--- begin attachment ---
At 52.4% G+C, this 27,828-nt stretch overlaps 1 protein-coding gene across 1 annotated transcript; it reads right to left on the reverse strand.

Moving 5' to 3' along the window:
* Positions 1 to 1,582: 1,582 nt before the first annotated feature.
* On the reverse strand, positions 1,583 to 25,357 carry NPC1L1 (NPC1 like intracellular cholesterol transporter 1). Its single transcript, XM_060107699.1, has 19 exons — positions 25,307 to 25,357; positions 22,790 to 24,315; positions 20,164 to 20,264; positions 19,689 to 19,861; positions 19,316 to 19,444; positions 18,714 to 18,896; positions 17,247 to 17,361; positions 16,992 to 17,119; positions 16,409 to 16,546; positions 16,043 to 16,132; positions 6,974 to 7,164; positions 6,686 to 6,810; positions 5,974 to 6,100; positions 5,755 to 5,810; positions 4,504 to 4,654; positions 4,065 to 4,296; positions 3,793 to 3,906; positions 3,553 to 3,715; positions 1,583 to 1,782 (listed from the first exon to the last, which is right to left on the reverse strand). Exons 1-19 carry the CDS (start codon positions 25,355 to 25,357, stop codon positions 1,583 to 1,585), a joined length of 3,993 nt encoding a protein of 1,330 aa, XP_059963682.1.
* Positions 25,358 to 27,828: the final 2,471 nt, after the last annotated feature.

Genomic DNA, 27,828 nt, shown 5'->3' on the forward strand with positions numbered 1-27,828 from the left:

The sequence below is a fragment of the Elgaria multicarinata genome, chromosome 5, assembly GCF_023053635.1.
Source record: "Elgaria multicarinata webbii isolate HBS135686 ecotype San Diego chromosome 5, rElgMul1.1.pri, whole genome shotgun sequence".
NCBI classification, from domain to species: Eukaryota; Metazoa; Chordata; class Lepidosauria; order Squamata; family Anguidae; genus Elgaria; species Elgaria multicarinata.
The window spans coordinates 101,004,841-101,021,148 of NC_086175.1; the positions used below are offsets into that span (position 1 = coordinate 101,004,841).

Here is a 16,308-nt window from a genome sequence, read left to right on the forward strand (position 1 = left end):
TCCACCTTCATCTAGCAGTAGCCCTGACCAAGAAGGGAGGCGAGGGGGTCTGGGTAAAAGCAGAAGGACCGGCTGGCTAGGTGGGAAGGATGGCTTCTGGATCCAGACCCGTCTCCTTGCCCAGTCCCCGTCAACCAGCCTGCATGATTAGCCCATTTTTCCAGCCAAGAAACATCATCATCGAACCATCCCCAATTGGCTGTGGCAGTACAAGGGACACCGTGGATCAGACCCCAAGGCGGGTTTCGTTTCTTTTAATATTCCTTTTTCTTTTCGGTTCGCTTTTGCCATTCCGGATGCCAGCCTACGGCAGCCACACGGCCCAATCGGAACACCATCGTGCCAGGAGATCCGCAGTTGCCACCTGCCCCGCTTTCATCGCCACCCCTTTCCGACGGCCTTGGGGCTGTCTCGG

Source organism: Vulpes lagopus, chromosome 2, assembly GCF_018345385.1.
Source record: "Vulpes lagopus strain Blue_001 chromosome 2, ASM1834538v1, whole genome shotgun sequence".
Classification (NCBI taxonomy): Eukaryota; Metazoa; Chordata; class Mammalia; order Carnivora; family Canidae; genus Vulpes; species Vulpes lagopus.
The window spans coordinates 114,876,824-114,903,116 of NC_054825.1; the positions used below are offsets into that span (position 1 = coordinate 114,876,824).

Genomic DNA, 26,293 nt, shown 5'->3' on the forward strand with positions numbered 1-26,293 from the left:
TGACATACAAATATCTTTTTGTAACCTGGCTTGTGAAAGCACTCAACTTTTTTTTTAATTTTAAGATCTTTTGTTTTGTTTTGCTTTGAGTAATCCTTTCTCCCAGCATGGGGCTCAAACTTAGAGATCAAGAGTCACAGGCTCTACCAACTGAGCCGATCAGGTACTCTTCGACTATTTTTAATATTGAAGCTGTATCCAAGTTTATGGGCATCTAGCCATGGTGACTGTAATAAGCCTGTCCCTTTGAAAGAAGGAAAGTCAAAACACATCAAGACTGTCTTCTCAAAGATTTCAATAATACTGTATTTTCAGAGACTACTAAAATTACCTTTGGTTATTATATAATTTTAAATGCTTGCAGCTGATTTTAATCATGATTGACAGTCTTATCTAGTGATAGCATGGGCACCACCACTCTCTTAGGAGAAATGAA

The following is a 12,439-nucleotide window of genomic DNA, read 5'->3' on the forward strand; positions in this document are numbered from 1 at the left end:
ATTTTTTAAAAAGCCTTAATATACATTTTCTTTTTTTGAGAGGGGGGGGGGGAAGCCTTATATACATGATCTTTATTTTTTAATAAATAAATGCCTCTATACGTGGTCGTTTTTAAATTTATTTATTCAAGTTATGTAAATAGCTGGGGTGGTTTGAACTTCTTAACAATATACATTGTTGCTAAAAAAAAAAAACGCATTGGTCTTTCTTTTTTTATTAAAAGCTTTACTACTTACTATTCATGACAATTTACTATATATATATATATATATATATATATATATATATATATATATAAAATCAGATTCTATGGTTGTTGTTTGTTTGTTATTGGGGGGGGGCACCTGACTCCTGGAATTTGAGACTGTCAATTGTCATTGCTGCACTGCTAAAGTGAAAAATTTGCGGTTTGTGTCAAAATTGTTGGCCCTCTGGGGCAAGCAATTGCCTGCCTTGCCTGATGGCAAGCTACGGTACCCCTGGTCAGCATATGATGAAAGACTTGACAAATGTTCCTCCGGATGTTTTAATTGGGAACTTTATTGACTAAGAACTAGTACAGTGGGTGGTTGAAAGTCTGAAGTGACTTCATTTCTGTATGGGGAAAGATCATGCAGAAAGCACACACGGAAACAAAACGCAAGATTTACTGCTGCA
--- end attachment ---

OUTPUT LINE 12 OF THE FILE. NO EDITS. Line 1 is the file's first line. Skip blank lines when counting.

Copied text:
TCCACCTTCATCTAGCAGTAGCCCTGACCAAGAAGGGAGGCGAGGGGGTCTGGGTAAAAGCAGAAGGACCGGCTGGCTAGGTGGGAAGGATGGCTTCTGGATCCAGACCCGTCTCCTTGCCCAGTCCCCGTCAACCAGCCTGCATGATTAGCCCATTTTTCCAGCCAAGAAACATCATCATCGAACCATCCCCAATTGGCTGTGGCAGTACAAGGGACACCGTGGATCAGACCCCAAGGCGGGTTTCGTTTCTTTTAATATTCCTTTTTCTTTTCGGTTCGCTTTTGCCATTCCGGATGCCAGCCTACGGCAGCCACACGGCCCAATCGGAACACCATCGTGCCAGGAGATCCGCAGTTGCCACCTGCCCCGCTTTCATCGCCACCCCTTTCCGACGGCCTTGGGGCTGTCTCGG